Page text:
DACA recipients — young adults granted legal protection against deportation under an Obama-era program — make up 200,000 essential workers, including 27,000 healthcare workers, on the front lines in the fight against COVID-19. The Trump Administration has withdrawn the legal protections that allow DACA recipients to live and work in this country. In response, recipients have sued to stop the Administration from ending the program; the case is currently awaiting a decision from the Supreme Court.

There is increasing evidence that, despite promises to the contrary, the Administration intends to deport as many DACA recipients as possible as soon as possible if the Supreme Court rules in its favor. This move would be unnecessary, cruel, and put all Americans at risk.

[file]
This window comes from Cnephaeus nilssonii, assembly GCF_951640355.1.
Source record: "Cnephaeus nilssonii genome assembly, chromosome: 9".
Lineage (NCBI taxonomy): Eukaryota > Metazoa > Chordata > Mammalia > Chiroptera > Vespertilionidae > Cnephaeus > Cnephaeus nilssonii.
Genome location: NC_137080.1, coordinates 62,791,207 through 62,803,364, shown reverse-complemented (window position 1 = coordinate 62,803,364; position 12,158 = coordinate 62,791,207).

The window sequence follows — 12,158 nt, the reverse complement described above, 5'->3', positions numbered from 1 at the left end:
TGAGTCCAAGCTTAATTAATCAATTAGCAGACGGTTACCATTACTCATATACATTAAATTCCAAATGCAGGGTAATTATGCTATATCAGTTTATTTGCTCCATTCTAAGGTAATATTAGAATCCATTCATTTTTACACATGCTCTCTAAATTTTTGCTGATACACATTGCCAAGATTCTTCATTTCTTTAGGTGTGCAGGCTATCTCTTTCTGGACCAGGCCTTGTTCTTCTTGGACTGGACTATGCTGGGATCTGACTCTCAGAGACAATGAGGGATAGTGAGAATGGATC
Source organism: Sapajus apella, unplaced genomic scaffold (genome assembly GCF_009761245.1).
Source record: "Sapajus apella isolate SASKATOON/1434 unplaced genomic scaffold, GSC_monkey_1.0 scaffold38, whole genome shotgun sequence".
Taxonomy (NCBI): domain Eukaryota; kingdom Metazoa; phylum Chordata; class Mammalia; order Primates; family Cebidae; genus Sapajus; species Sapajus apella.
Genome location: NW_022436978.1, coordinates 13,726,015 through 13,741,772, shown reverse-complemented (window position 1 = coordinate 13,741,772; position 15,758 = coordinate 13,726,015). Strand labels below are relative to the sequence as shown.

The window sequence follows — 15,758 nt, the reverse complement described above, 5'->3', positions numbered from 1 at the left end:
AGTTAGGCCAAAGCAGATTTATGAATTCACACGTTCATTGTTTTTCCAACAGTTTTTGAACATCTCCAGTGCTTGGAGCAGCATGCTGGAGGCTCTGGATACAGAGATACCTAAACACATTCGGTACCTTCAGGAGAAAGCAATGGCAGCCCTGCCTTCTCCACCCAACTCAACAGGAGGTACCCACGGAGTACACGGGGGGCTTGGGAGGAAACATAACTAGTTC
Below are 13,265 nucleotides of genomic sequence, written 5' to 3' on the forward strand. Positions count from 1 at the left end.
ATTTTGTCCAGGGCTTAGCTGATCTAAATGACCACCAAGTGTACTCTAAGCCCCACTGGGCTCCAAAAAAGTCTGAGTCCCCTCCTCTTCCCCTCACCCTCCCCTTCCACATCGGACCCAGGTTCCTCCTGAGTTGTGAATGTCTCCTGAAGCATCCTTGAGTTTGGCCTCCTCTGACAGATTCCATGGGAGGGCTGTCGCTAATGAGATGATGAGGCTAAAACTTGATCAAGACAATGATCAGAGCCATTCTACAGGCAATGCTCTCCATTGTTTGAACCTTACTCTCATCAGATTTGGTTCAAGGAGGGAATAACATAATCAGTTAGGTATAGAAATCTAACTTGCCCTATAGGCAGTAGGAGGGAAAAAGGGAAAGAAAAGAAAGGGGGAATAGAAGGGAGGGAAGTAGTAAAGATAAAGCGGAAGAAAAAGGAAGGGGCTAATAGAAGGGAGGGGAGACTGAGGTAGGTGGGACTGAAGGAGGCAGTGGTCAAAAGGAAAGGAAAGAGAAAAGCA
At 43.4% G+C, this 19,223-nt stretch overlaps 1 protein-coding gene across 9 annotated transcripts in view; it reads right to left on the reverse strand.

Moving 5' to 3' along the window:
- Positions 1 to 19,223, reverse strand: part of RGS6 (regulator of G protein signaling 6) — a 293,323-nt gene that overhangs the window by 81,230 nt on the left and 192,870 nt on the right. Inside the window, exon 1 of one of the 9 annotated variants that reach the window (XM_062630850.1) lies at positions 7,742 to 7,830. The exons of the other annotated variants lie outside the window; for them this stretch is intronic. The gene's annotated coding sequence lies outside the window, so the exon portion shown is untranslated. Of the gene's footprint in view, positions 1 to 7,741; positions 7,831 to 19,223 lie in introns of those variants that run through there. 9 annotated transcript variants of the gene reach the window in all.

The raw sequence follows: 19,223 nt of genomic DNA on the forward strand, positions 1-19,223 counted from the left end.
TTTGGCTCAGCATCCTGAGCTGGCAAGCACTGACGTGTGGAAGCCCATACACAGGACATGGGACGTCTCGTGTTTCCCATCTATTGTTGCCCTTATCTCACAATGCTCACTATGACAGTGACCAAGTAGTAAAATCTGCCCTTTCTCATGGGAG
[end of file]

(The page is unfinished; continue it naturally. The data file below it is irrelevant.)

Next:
What we need at this challenging time is the support of every healthcare worker and essential worker, and we need to be supporting them in return. If nearly 700,000 DACA recipients — including doctors, nurses, grocery store workers, child care providers, cleaners, business owners, restaurant workers and other first responders  — are suddenly thrown out of work and put at risk of deportation, their health and welfare and that of the entire nation will be further jeopardized.

This will also have a broader effect on public safety by chilling the willingness of DACA recipients, and of immigrant communities generally, to get tested and seek medical care for COVID-19, thus potentially putting them at greater risk of harm from the virus and amplifying its spread. In light of the concrete risk of significantly exacerbating the human toll of this deadly virus, the Supreme Court should not issue a decision on the DACA case in the midst of this pandemic.